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If an Idea’s Worth Having Once, It’s Worth Having Twice.*

May 6, 2010

Ideas that escape are fast and slippery and not likely to be hunted down.
• Carrie Latet

Every composer knows the anguish and despair occasioned by forgetting ideas which one had no time to write down.
• Hector Berlioz

Do you ever wonder where your lost ideas go to and why it’s so difficult to retrieve them? I’ve had several today that escaped me due to the lack of pockets in my clothing and my reluctance to carry a purse. No cards. No pen. Without pockets, I’m also without a place to keep my phone, another handy idea-capturing device.

When you write down your ideas you automatically focus your full attention on them. Few if any of us can write one thought and think another at the same time. Thus a pencil and paper make excellent concentration tools.
• Michael Leboeuf

I’m sure these lost ideas were brilliant, at least they seemed so as I was thinking them. Surely they must at least have been serviceable ideas, worth looking over. Now they’re gone and I’m left wondering if they will sneak back in if I quit looking for them. I wonder too if I will recognize them or if they will seem new and I will still mourn the loss of those I failed to save.

Everyone is in love with his [or her] own ideas.
• Carl Gustav Jung

Losing ideas while you’re awake is like dreaming and awakening to the loss of something you know was wonderful but is no longer there. I often capture my dreams, but many of them are gone before I can grab a pen. Their loss is tantalizing, but less frustrating than my waking failures.

You’ll always get an idea if you think and don’t panic.
• Norman Vincent Peale

Spanish surrealist artist Salvador Dali was fascinated by the creative possibilities of the hypnologic state between wakefulness and sleep and tried to capture its imaginative powers by awakening himself just as he was sinking into sleep. He’s been reported to have experimented while sitting up in a chair, often after a large meal, holding a spoon to his chest which dropped into a metal mixing bowl in his lap as he drifted off or holding marbles or ball bearings in his hands which fell into pie tins on the floor.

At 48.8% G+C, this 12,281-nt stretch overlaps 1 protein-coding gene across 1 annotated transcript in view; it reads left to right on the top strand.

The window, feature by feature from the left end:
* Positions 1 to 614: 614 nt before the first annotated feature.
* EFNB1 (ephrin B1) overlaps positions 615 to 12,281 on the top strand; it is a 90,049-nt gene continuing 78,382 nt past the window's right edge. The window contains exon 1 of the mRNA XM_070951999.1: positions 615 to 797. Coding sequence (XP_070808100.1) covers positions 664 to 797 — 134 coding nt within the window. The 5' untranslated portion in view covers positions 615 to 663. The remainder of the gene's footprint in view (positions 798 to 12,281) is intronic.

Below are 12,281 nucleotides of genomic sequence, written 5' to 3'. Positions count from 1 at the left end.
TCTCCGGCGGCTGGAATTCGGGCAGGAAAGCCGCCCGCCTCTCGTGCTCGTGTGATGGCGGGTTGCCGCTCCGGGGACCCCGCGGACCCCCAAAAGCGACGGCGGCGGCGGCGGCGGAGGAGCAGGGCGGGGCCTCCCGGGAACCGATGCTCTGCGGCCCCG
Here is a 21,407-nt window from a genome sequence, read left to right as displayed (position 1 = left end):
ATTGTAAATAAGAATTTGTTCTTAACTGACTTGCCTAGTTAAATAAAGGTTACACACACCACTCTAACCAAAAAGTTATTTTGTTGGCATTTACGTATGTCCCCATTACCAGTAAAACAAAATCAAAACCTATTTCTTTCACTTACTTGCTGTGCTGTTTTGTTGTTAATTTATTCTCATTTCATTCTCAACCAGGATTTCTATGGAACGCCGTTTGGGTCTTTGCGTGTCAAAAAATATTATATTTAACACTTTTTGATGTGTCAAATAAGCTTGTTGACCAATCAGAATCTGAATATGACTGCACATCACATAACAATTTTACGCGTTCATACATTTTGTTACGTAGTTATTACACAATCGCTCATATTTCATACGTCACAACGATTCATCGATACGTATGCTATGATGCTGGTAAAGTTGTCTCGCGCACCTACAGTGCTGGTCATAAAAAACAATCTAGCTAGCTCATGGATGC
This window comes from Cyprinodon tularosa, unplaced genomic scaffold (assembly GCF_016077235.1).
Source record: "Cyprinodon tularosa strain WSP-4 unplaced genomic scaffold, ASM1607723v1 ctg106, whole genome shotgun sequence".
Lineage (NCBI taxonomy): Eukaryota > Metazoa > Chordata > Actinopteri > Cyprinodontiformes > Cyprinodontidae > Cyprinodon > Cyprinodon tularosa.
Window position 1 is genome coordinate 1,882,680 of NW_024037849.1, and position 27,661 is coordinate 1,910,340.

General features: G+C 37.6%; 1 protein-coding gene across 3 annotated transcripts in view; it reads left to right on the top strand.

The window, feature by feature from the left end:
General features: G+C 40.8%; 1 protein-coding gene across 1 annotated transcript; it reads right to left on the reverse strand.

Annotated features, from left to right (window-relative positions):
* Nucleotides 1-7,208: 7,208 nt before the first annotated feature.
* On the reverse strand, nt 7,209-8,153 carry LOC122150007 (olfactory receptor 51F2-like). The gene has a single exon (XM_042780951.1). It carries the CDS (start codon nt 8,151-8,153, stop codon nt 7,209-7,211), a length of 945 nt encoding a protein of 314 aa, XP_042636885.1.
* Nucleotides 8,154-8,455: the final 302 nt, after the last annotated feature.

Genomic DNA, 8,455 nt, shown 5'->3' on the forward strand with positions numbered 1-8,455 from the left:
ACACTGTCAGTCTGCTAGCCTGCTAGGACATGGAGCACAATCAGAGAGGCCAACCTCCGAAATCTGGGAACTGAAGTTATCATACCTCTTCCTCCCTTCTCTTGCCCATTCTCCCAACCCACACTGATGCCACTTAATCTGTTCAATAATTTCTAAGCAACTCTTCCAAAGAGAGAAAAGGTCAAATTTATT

You do not know what is in you—an inexhaustible fountain of ideas.
• Brenda Ueland

I lose ideas every day. I’m distracted by other things and ideas flitter through my consciousness so quickly that they are gone before I can record them. Some days there are just too many and I am too slow. But I love them, they represent endless creative possibilities. Pythagoras said that a thought is an idea in transit. I like this. There are flocks of thoughts forever circling in my brain, but it is the ideas ripe with creative potential that I want to capture and cage so that I can eventually release them into the world as something more.

Everything of mine is permeated by my love of ideas—both big and small. It doesn’t matter what it is, as long as it grabs me and holds me, fascinates me. And then I’ll run out and do something about it. . . I write for fun.
• Ray Bradbury

I do not “get” ideas; ideas “get” me.
• Robertson Davies

Is there an idea that’s captured your imagination? Something you’re wondering about? Something that fascinates you? Where has your mind taken you lately? Have you recorded any of your wanderings?

The air is full of ideas. They are knocking you in the head all the time. You only have to know what you want, then forget it, and go about your business. Suddenly, the idea will come through. It was there all the time.
• Henry Ford

* Thanks to Tom Stoppard for the title quotation.

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